It's not every day that a treasury secretary intentionally tries to rattle the massive bond market. But that's what John Snow did last week. The treasury secretary told a gathering of bankers that Fannie Mae and Freddie Mac, the two government-sponsored enterprises that dominate the nation's mortgage markets, were not "too big to fail." Fannie and Freddie enjoy congressional charters, exemptions from state and local taxes, and access to Treasury credit lines, but they are otherwise regular companies. Investors are deluded if they believe the trillions in debt issued by GSEs come with an implicit or explicit government guarantee. "The reality is that the market treats the paper as if the government is backing it," he said. "We need to disabuse people of that perception. Investments in Fannie and Freddie are uninsured investments."
The statement, which amplified similar comments made recently by Federal Reserve Chairman Alan Greenspan, seemed a calculated effort to throw into turmoil what has become the single largest component of the bond market—there are now more mortgage-backed securities sold each year than U.S. government bonds.
But the capital markets ignored Snow. Even after his comments, Fannie Mae and Freddie Mac debt continues to trade at interest rates above Treasury bonds—which are absolutely guaranteed by the feds—and below high-rated corporate bonds, which enjoy no government guarantee.
Why are Snow and Greenspan attacking the entities that have made the highly stimulative refinancing boom possible? And why are others who benefit from the GSEs also complaining about them?
The GSEs have brought some of the criticism on themselves. Freddie Mac has been plagued by accounting scandals and concerns over executive compensation. The fact that Fannie Mae is run by former Clintonite Franklin Raines may place the company on the hyperpartisan Bush economic crowd's enemies list.
But the anti-GSE campaign has more to do with Fannie and Freddie's successes than their failures. For Snow, the entities have become so big and so important to everything from the housing market to international capital flows that they must be either reined in or placed under heightened surveillance. GSEs today back more than three-quarters of single-family mortgages. GSEs have also become one of the chief pipelines through which the United States imports foreign capital. Foreigners buy GSE debt because they think it is nearly as safe as T-bills. No one in the U.S. government wants them to stop buying it. In January, according to the Treasury Department, GSE debt accounted for $23.3 billion of the net $100.2 billion in foreign purchases of domestic securities. Given this, Snow argues, the government can't afford to let the Office of Federal Housing Enterprise Oversight, a unit of the Department of Housing and Urban Development, continue to have exclusive regulatory oversight of the GSEs. Indeed, Snow made his anti-GSE comments as part of a larger brief that OFHEO "be replaced by a stronger regulator"—i.e., the Treasury Department.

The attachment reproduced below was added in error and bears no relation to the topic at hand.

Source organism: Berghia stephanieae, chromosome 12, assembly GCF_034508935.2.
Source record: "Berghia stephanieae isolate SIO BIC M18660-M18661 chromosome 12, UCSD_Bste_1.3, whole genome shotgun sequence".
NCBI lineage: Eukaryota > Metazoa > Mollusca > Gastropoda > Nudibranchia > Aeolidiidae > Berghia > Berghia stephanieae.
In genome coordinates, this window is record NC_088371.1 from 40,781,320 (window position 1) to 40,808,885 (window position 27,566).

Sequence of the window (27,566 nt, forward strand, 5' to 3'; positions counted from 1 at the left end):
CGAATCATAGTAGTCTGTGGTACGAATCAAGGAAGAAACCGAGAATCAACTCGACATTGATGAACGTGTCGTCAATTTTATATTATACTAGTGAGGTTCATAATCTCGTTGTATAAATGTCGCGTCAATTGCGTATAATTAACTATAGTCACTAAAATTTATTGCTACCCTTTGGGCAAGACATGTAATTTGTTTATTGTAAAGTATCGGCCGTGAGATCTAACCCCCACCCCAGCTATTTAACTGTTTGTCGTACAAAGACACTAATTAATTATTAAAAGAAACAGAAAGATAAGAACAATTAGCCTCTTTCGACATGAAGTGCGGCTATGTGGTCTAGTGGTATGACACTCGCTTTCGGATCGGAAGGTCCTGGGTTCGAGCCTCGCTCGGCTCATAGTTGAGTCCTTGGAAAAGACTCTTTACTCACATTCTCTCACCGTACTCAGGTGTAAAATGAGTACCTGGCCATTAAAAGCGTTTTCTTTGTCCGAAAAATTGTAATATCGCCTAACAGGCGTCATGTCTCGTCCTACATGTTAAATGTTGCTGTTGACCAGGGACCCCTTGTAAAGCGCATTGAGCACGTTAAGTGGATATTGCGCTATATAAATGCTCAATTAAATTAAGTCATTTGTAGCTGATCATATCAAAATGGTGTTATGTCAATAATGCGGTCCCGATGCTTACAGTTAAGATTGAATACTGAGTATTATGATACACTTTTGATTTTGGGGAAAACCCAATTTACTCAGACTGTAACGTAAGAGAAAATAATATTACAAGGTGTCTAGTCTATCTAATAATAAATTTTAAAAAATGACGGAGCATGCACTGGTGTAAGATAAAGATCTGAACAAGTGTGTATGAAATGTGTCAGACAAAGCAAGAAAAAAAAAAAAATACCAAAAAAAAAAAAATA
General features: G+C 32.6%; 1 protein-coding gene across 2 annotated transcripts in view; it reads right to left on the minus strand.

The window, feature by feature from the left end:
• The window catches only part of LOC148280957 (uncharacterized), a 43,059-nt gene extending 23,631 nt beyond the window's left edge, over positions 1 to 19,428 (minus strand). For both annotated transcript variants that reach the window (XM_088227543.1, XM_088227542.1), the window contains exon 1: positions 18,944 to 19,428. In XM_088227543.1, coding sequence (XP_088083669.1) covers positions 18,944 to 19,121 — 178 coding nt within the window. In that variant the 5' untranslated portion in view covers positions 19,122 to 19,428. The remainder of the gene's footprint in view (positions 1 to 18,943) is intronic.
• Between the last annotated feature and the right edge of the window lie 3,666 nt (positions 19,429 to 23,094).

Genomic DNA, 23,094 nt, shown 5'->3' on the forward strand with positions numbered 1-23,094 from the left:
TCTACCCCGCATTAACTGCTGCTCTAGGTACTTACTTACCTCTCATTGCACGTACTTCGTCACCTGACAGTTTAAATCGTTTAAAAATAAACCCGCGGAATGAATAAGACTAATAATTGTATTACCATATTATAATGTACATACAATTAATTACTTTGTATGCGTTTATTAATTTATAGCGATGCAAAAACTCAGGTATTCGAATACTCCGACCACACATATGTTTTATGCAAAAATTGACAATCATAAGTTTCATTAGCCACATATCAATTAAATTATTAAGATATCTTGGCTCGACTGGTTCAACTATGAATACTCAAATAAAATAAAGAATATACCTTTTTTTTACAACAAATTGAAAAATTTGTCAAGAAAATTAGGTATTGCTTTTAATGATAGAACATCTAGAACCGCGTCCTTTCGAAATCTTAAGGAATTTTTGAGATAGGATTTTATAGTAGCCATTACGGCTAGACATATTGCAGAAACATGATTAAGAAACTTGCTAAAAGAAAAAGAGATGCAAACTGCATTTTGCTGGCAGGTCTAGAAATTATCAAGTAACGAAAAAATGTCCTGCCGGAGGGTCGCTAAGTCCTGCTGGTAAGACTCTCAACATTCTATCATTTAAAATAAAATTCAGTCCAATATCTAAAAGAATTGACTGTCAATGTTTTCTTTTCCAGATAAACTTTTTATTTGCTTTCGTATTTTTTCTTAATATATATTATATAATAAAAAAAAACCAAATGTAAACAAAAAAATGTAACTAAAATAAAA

Commercial banks also gripe about the GSEs while milking them for benefits. They complain that Fannie Mae's implicit government backing gives it an unjust financing advantage and thus steals market share from their own home-lending business. But commercial banks routinely pack their own portfolios with mortgage-backed securities as a way of goosing their returns without having to go to the trouble of making loans. According to the Federal Deposit Insurance Corp., commercial banks hold about $1.1 trillion in GSE-related debt, equal to 12 percent of their total assets. And the private banks take full advantage of that implicit public guarantee. FDIC-insured banks face limits on the amount of higher-yielding corporate debt they can hold, but they can own as much government debt as they like. For regulatory purposes, the Fannie and Freddie debt is counted as government debt.
And GSEs provide an important cover to banks. Part of the GSEs' mandate is to buy mortgages made to low-income and inner-city homebuyers. If the GSEs were constrained, the burden of making small loans to marginal customers would fall more heavily on banks.
For his part, Greenspan argues that the benefits created by the GSEs simply aren't worth the potential cost of a taxpayer bailout. A recent study by Federal Reserve economist Wayne Passmore concluded that the GSEs probably lower mortgage rates by about 7 basis points—less than one-tenth of 1 percent—and that most of the gains from the financing advantage flow to GSE company shareholders, not to borrowers.
But Greenspan's chief complaint seems to be with the investors who so blithely assume the risk. If markets were truly efficient, investors would surely demand higher interest rates for GSE debt. But the market premium isn't high enough for Greenspan's taste. In his testimony, the one-time Ayn Rand acolyte noted that "despite the explicit statement on the prospectus to GSE debentures that they are not backed by the full faith and credit of the U.S. government, most investors have apparently concluded that during a crisis the federal government will prevent the GSEs from defaulting on their debt." In other words, Greenspan is bemoaning the fact that the buyers of GSE debt—who are among the most sophisticated investors out there—simply aren't cautious enough.Indeed, what seems to bug Greenspan the most about the GSEs is that the investors who buy their debt—a class of people who normally hang on his every word—are ignoring him.